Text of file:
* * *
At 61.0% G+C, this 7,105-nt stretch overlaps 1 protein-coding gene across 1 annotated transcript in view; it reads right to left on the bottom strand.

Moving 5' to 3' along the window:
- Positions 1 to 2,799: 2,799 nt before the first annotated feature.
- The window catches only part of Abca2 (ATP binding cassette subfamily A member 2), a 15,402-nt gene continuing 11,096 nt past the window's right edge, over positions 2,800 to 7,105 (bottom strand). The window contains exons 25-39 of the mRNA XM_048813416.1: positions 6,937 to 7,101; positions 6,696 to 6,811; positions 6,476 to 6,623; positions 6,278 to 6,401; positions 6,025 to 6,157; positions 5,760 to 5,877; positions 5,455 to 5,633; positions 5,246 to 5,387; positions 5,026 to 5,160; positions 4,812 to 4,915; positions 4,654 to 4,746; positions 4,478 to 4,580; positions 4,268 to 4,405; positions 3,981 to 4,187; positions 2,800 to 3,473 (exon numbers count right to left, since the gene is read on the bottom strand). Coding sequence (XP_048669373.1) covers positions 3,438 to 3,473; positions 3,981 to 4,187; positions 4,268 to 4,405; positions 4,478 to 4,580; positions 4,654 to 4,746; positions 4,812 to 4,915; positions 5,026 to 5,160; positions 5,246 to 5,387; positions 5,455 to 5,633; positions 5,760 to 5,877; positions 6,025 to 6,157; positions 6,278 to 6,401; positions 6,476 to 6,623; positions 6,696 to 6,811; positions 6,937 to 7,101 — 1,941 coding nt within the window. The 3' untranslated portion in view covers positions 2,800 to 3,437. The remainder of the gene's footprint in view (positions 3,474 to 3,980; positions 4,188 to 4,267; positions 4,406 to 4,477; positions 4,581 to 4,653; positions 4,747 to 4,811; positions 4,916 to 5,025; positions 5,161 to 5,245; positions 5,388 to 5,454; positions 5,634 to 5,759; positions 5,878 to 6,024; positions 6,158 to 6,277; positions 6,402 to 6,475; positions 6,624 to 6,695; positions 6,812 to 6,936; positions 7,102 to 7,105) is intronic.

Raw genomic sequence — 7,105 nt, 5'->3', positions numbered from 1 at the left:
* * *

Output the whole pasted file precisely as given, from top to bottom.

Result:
At 61.0% G+C, this 7,105-nt stretch overlaps 1 protein-coding gene across 1 annotated transcript in view; it reads right to left on the bottom strand.

Moving 5' to 3' along the window:
- Positions 1 to 2,799: 2,799 nt before the first annotated feature.
- The window catches only part of Abca2 (ATP binding cassette subfamily A member 2), a 15,402-nt gene continuing 11,096 nt past the window's right edge, over positions 2,800 to 7,105 (bottom strand). The window contains exons 25-39 of the mRNA XM_048813416.1: positions 6,937 to 7,101; positions 6,696 to 6,811; positions 6,476 to 6,623; positions 6,278 to 6,401; positions 6,025 to 6,157; positions 5,760 to 5,877; positions 5,455 to 5,633; positions 5,246 to 5,387; positions 5,026 to 5,160; positions 4,812 to 4,915; positions 4,654 to 4,746; positions 4,478 to 4,580; positions 4,268 to 4,405; positions 3,981 to 4,187; positions 2,800 to 3,473 (exon numbers count right to left, since the gene is read on the bottom strand). Coding sequence (XP_048669373.1) covers positions 3,438 to 3,473; positions 3,981 to 4,187; positions 4,268 to 4,405; positions 4,478 to 4,580; positions 4,654 to 4,746; positions 4,812 to 4,915; positions 5,026 to 5,160; positions 5,246 to 5,387; positions 5,455 to 5,633; positions 5,760 to 5,877; positions 6,025 to 6,157; positions 6,278 to 6,401; positions 6,476 to 6,623; positions 6,696 to 6,811; positions 6,937 to 7,101 — 1,941 coding nt within the window. The 3' untranslated portion in view covers positions 2,800 to 3,437. The remainder of the gene's footprint in view (positions 3,474 to 3,980; positions 4,188 to 4,267; positions 4,406 to 4,477; positions 4,581 to 4,653; positions 4,747 to 4,811; positions 4,916 to 5,025; positions 5,161 to 5,245; positions 5,388 to 5,454; positions 5,634 to 5,759; positions 5,878 to 6,024; positions 6,158 to 6,277; positions 6,402 to 6,475; positions 6,624 to 6,695; positions 6,812 to 6,936; positions 7,102 to 7,105) is intronic.

Raw genomic sequence — 7,105 nt, 5'->3', positions numbered from 1 at the left: